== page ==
We might throw in our experience in attending the same talk in the past. Was it good? Was it bad? Yes, it matters; we want the conference to be successful, and our personal experience is something we bring to the table. We might have some inside knowledge about an emerging technology, or speakers may share with us such knowledge in private section ("By the time this talk is given, this project will have been released as open source").

We may suggest improvements: "Better make this tutorial 3 hours instead of 6", "Should include this topic as well". We might (and sometimes do) approach speakers to refine their submissions if we think they can make for good sessions.

We can express our true professional opinion on proposals. We wouldn't always want to share in public; this private discussion works for the benefit of all - there is no reason to suspect we use fluttery nor insults. We just say what we think within our small group -- and still be prepared for backfire from our peers.

But, wait. By which guidelines do we vote? Before we even start rating, we set the very basic guidelines, such as "what content are we looking for; what's this conference about, what it is not, what are the rules for rating, ...". Can I rate talks submitted by my colleagues? Would that be unfair? But if so, am I allowed to rate our competitors? Wouldn't that be unfair as well? Is there an end to it? We set these rules up front.


Throughout the reviewing process we collect meta-data about the submitted papers. Do we find content that is missing? Do we have enough "beginner" talks?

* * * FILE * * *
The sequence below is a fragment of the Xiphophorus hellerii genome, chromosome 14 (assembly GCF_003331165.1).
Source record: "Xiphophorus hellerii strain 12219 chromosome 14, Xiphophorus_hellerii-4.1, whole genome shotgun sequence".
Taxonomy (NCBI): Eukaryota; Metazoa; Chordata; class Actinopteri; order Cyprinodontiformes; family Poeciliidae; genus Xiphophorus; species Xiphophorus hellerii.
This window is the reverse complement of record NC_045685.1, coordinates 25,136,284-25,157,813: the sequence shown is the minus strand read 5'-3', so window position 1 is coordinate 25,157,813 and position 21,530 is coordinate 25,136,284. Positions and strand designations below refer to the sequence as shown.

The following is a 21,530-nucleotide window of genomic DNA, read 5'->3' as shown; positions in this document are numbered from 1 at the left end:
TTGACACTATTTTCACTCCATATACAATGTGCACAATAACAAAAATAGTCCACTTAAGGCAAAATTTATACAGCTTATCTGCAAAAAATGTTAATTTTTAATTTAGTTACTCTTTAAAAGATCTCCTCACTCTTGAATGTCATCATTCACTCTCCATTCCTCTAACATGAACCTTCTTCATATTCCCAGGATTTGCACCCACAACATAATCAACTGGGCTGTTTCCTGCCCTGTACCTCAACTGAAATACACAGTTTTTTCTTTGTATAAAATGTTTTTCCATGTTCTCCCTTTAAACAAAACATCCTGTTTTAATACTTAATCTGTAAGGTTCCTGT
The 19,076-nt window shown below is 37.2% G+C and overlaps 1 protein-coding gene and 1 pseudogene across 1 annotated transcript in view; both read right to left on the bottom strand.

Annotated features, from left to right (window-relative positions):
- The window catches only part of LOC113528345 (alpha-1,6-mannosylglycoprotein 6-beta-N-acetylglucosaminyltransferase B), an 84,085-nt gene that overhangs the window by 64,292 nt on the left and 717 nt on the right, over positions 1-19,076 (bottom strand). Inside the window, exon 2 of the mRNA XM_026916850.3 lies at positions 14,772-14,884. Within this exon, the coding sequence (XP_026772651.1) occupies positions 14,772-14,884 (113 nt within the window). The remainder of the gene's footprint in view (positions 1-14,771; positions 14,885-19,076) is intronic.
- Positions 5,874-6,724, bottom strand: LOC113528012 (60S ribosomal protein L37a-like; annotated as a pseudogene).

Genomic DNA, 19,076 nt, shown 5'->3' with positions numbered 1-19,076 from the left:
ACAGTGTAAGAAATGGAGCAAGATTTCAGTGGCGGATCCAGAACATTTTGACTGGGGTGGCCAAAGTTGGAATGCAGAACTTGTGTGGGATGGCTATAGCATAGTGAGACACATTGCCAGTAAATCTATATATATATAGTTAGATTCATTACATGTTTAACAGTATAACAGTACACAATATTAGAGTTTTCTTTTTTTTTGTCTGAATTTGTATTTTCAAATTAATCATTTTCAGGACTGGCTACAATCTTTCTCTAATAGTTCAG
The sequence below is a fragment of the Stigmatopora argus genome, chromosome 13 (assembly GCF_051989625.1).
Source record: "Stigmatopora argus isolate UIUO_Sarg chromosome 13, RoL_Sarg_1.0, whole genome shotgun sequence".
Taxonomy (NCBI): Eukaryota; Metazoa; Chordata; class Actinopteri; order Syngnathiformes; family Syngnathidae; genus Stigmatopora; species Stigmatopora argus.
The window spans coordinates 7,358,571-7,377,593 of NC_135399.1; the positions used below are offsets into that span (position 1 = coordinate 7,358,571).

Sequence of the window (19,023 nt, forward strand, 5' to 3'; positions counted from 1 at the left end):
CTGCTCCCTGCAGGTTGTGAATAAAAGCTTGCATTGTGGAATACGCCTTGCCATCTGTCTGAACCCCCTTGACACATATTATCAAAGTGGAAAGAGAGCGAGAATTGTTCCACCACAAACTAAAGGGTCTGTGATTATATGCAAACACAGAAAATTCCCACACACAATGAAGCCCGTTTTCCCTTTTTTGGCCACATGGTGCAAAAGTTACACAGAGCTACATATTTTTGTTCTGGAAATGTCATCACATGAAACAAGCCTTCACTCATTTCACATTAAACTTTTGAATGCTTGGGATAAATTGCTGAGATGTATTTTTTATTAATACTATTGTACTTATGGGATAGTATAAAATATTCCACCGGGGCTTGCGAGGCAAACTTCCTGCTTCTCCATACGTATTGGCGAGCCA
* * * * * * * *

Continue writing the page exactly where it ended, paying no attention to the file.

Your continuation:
Some speakers submit 5-6 talks, in the hope than one or two make it through. But they don't really intend to submit 5 or 6 talks if all happen to get approved. And the committee also prefers a variety of speakers. The committee (or committee chairman) reaches to those speakers to understand better their limitations. We can therefore reject talks based on high submission number per speaker.

We typically very quickly stumble upon the issue of overlapping content. Some topics are proposed again and again by multiple speakers. We take notes and balance the figures. We sometimes reject talks not because the abstracts are bad, but because we have so many other competing talks on same topic.

We may choose to promote an open source product. We may be passionate about this.

When we do reach a conclusion that some content is missing, we may pursue the issue by contacting speakers or potential speakers to submit papers on the subject. We may contact specific companies or speakers that we know would provide good value.

We make backup plans: speakers cancel; some don't get Visas, some fall ill. We make a "Waitlist" of sessions and verify with speakers that they would be able to provide them upon request.

Speakers may have personal limitations, e.g. only being able to attend on this and that days.

Non reviewing tasks

We are further engaged in shaping the general shape of the conference. The organizers consult with us on various topics. I guess this really depends on the nature of the conference.


As you can see from all the above, this is far from just rating all the talks and picking the "top 100 talks". There are a lot of constraints, limitations, contradictions, and issues to go through. This cannot be an automated "community vote" thing. And the moment you put someone at the position of making decision, you're effectively reinventing the committee.